Security chiefs face wrath of parliament, despite VP and NSA’s absence

During a special sitting of Parliament on Saturday, members of the Wolesi Jirga lashed out at the government and accused security sectors of failing to manage the system and defend the country and the lives of the people.

MP’s claimed Afghanistan had become a “slaughter-house” with innocent civilians falling victim to attacks.

Heads of the different security ministries were summoned to appear before the special parliamentary session on Saturday in order to answer questions around the deteriorating security situation in the country and about recent large-scale attacks on Kabul city.

MPs were however angry about the no show of First Vice President Amrullah Saleh and National Security Advisor Hamdullah Mohib.

Saleh was appointed last month to take control of the deteriorating security situation in Kabul. Ghani ordered him to ensure attacks, assassinations and crime-related incidents were stamped out.

However, since his appointment dozens of IED explosions have happened in the city and two major attacks were carried out on two separate educational facilities – resulting in the deaths of at least 50 civilians – most of whom were students.

MPs meanwhile accused Saleh and Mohib of having adjusted the authority of officials at some security institutions and claim this “has weakened the functioning of the security sectors”.

The two senior government officials meanwhile said in a letter to parliament that they would only attend a hearing, not an interrogation.

MPs this week summoned Saleh and Mohib along with the acting ministers of defense and interior and the acting head of the National Directorate of Security (NDS).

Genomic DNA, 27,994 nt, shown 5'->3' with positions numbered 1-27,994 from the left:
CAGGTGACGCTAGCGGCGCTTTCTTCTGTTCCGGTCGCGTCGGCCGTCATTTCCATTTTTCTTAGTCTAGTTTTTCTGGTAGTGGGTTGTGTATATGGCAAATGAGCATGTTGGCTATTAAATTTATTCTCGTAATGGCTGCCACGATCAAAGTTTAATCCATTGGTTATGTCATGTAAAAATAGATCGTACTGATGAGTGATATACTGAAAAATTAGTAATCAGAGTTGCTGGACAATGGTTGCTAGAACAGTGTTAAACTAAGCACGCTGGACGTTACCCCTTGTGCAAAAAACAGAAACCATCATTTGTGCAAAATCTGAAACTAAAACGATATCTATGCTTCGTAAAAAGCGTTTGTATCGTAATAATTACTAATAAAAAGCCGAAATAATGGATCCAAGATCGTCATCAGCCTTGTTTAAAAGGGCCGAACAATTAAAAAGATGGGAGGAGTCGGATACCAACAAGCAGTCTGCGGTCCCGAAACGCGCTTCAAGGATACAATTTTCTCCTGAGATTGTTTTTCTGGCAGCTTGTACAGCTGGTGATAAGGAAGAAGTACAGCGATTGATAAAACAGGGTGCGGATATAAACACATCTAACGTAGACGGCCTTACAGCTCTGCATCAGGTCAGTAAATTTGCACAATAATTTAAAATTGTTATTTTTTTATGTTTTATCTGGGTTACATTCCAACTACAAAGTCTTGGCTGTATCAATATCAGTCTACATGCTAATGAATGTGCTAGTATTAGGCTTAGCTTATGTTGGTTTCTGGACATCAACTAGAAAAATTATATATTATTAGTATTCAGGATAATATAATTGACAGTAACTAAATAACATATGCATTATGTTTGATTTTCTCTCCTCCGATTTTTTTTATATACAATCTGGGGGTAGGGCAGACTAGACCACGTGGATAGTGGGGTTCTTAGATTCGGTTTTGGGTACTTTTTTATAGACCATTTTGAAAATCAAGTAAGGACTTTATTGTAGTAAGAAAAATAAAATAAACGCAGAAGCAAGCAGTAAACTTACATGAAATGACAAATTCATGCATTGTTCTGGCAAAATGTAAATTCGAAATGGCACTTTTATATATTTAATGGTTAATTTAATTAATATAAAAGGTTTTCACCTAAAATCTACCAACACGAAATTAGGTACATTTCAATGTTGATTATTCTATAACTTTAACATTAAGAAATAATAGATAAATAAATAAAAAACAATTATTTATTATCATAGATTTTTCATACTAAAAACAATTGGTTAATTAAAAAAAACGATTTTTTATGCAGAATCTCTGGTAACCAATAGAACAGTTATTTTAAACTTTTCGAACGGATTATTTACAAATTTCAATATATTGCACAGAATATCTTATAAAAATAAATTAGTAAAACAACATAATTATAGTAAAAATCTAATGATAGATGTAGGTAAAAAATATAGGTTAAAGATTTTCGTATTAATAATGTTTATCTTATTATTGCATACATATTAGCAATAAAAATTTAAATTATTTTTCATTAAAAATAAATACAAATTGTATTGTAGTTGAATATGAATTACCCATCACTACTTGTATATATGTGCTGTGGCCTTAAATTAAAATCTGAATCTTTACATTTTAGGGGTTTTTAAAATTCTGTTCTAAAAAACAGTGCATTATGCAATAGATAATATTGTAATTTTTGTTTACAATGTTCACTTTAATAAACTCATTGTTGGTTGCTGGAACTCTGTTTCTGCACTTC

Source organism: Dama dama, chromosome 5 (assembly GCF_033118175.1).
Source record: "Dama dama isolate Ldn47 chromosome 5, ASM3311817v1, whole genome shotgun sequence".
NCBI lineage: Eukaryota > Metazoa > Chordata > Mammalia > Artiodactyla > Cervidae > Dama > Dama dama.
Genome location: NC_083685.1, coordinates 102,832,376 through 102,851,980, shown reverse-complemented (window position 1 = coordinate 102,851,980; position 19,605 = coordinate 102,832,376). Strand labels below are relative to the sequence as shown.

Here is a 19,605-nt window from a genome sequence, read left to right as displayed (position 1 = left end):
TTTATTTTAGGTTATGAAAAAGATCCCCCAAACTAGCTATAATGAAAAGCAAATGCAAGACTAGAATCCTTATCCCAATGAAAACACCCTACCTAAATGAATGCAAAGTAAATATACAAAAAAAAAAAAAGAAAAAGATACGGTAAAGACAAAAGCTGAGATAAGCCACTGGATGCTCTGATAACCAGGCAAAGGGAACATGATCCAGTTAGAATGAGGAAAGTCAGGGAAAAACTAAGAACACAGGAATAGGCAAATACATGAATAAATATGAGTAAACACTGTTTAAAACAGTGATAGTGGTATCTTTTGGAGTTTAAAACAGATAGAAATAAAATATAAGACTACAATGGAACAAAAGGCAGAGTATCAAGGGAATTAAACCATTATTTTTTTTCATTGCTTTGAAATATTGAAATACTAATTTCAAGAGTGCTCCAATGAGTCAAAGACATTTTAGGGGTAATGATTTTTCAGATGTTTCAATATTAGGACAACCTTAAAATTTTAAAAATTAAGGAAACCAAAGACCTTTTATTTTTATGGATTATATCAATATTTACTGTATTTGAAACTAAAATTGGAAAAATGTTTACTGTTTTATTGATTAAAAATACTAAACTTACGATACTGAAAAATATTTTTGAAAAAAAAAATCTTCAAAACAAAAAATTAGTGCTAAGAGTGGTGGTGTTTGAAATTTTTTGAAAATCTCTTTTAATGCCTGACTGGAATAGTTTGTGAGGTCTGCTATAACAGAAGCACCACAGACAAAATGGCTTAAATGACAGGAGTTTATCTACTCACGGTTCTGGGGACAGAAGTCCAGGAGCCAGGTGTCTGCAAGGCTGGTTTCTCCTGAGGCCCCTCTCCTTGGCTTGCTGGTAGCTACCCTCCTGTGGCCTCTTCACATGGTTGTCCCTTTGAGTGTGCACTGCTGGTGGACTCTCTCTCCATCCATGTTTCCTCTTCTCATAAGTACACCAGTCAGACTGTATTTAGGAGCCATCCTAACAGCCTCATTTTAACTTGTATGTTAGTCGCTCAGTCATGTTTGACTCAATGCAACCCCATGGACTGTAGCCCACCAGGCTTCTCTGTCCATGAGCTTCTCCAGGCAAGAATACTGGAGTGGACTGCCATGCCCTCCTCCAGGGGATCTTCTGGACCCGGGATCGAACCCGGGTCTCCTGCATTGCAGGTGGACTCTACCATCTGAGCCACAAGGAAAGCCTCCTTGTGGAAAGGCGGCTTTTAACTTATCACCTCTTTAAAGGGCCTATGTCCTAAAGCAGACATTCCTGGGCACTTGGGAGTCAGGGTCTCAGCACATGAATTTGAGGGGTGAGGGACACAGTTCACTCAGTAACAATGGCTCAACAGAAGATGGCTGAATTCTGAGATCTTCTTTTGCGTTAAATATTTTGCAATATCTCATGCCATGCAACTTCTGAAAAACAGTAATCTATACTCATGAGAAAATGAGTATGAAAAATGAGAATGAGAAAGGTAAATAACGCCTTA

“We have nothing to do with these ministers because Hamdullah Mohib grabs all the competencies and he should come and respond to the people and he has been busy making appointments, now who is responsible for this unfortunate situation?” asked Ziauddin Zia, a member of the Internal Security Commission of the House of Representatives.

“We have no security, no job, no hope for life, no government, and the president is hiding in the palace and releasing false statements. He made the country a slaughterhouse for the people. Ghani shame on you,” said Habibur Rahman Pedram, a parliament member.

“The absence of Saleh and Mohib is an insult to the people of Afghanistan and Mohib who considers himself the secretary of the president, why is he making appointments? There is a serious need for reforms in the security council,” said Abdul Satar Hussaini, another member of Parliament.

Meanwhile, acting defense minister Assadullah Khalid called the ineligibility of security officials by members of parliament an insult and called for a session of parliament to be held behind closed doors.

“Insulting is not right and the session should be secret so that we can share our words with you [MPS],” said Khalid.

Eventually, the House of Representatives decided by a majority of votes to hold a closed-door session, but a number of members of parliament said that even during this session, security officials had nothing concrete to say about the recent attacks, especially those in capital Kabul.